Resiliency

Bouncing Back by Linda Graham -

Resilience is the ability to face and handle life’s challenges, whether everyday disappointments or extraordinary disasters. While resilience is innate in the brain, over time we learn unhelpful patterns, which then become fixed in our neural circuitry. But science is now revealing that what previously seemed hardwired can be rewired, and Bouncing Back shows us how. With powerful, time-tested exercises, Linda Graham guides us in rebuilding our core well-being and disaster-proofing our brains.

 

Resilient by Rick Hanson-

These days it’s hard to count on the world outside. So it’s vital to grow strengths inside like grit, gratitude, and compassion—the key to resilience, and to lasting well-being in a changing world. 
 True resilience is much more than enduring terrible conditions. We need resilience every day to raise a family, work at a job, cope with stress, deal with health problems, navigate issues with others, heal from old pain, and simply keep on going. 
 With his trademark blend of neuroscience, mindfulness, and positive psychology, New York Timesbestselling author Dr. Rick Hanson shows you how to develop twelve vital inner strengths hardwired into your own nervous system. Then no matter what life throws at you, you’ll be able to feel less stressed, pursue opportunities with confidence, and stay calm and centered in the face of adversity. 
 This practical guide is full of concrete suggestions, experiential practices, personal examples, and insights into the brain. It includes effective ways to interact with others and to repair and deepen important relationships.
 Warm, encouraging, and down-to-earth, Dr. Hanson’s step-by-step approach is grounded in the science of positive neuroplasticity. He explains how to overcome the brain’s negativity bias, release painful thoughts and feelings, and replace them with self-compassion, self-worth, joy, and inner peace.

 

Mindfulness

Wherever You Go There You Are by Jon Kabat Zinn-

In his follow-up to Full Catastrophe Living--a book in which he presented basic meditation techniques as a way of reducing stress and healing from illness--here Jon Kabat-Zinn goes much more deeply into the practice of meditation for its own sake. To Kabat-Zinn, meditation is important because it brings about a state of "mindfulness," a condition of "being" rather than "doing" during which you pay attention to the moment rather than the past, the future, or the multitudinous distractions of modern life. In brief, rather poetic chapters, he describes different meditative practices and what they can do for the practitioner. The idea that meditation is "spiritual" is often confusing to people, Kabat-Zinn writes; he prefers to think of it as what you might call a workout for your consciousness. This book makes learning meditation remarkably easy (although practicing it is not). But it also makes it seem infinitely appealing. --Ben Kallen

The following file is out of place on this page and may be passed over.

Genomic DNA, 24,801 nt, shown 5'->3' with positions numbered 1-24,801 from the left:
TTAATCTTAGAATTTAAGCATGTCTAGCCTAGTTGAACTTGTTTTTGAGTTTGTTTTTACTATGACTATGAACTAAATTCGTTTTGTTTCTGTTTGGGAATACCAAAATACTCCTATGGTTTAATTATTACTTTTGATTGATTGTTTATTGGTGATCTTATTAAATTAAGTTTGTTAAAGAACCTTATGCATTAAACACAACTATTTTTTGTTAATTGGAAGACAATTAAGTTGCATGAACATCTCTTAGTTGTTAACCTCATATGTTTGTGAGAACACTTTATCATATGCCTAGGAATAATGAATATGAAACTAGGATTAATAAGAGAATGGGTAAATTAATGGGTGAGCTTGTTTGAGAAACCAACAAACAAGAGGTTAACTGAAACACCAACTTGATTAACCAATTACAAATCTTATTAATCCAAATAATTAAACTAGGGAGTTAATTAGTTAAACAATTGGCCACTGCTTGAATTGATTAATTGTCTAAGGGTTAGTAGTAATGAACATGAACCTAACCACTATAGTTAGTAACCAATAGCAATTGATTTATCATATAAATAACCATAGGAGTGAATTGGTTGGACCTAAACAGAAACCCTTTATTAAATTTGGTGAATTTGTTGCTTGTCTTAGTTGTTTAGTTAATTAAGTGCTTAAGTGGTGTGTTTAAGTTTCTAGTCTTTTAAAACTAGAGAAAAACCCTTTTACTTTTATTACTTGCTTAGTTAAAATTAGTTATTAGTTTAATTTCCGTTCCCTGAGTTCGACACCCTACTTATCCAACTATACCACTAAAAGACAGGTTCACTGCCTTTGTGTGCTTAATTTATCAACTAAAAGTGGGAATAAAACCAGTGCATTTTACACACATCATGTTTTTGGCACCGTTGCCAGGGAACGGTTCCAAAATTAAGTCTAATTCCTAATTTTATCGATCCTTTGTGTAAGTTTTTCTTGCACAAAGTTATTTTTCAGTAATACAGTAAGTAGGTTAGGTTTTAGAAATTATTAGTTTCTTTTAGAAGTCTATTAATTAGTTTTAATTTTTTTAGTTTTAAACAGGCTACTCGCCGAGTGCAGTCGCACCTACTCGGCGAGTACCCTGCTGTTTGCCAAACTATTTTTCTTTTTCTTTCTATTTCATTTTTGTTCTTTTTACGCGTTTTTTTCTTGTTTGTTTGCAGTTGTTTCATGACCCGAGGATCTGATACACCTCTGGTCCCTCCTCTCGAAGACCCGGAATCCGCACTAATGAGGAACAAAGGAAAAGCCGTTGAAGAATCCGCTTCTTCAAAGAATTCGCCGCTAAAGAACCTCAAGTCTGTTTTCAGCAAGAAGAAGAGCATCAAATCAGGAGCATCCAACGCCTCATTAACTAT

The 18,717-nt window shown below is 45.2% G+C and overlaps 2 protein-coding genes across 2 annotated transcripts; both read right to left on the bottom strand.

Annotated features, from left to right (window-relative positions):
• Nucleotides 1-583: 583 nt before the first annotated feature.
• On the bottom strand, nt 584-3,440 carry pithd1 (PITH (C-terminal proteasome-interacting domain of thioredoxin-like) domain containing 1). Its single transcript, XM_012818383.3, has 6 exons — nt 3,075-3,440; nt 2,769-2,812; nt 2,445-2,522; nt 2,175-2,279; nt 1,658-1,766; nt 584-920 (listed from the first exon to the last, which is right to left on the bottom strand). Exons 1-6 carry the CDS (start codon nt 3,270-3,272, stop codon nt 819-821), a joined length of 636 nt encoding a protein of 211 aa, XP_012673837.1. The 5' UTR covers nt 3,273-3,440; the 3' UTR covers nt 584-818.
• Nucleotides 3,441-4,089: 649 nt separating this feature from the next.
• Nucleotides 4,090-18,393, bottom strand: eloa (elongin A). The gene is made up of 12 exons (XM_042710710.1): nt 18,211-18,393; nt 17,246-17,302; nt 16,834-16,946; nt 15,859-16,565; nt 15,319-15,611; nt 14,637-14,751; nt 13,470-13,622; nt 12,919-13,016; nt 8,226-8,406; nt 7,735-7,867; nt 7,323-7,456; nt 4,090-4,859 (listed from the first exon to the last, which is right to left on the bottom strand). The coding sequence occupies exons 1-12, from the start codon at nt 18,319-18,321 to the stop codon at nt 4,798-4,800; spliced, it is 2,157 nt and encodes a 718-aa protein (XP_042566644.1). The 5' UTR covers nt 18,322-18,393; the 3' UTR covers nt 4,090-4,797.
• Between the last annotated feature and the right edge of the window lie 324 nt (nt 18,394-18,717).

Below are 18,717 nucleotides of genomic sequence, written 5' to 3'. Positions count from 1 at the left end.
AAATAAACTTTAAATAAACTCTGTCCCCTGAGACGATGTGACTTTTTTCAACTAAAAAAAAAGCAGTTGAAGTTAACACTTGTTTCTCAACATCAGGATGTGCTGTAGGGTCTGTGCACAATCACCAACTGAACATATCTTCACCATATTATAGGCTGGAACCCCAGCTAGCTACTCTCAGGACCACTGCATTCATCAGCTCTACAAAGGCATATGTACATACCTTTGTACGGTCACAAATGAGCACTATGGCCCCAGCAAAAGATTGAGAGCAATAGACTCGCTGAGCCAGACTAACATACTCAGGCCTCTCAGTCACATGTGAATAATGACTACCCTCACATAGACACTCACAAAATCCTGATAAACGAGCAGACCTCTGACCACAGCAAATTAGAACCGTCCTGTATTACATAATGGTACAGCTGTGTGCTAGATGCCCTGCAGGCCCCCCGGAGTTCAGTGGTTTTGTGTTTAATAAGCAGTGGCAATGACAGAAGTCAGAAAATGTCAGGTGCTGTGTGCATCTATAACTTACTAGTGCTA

Mindfulness For Beginners by Jon Kabat Zinn-

We may long for wholeness, suggests Jon Kabat-Zinn, but the truth is that it is already here and already ours. The practice of mindfulness holds the possibility of not just a fleeting sense of contentment, but a true embracing of a deeper unity that envelops and permeates our lives. With Mindfulness for Beginnersyou are invited to learn how to transform your relationship to the way you think, feel, love, work, and play—and thereby awaken to and embody more completely who you really are.
Here, the teacher, scientist, and clinician who first demonstrated the benefits of mindfulness within mainstream Western medicine offers a book that you can use in three unique ways: as a collection of reflections and practices to be opened and explored at random; as an illuminating and engaging start-to-finish read; or as an unfolding “lesson- a-day” primer on mindfulness practice.
Beginning and advanced meditators alike will discover in these pages a valuable distillation of the key attitudes and essential practices that Jon Kabat-Zinn has found most useful with his students, including:

  • Why heartfulness is synonymous with true mindfulness

  • The value of coming back to our bodies and to our senses over and over again

  • How our thoughts “self-liberate” when touched by awareness

  • Moving beyond our “story” into direct experience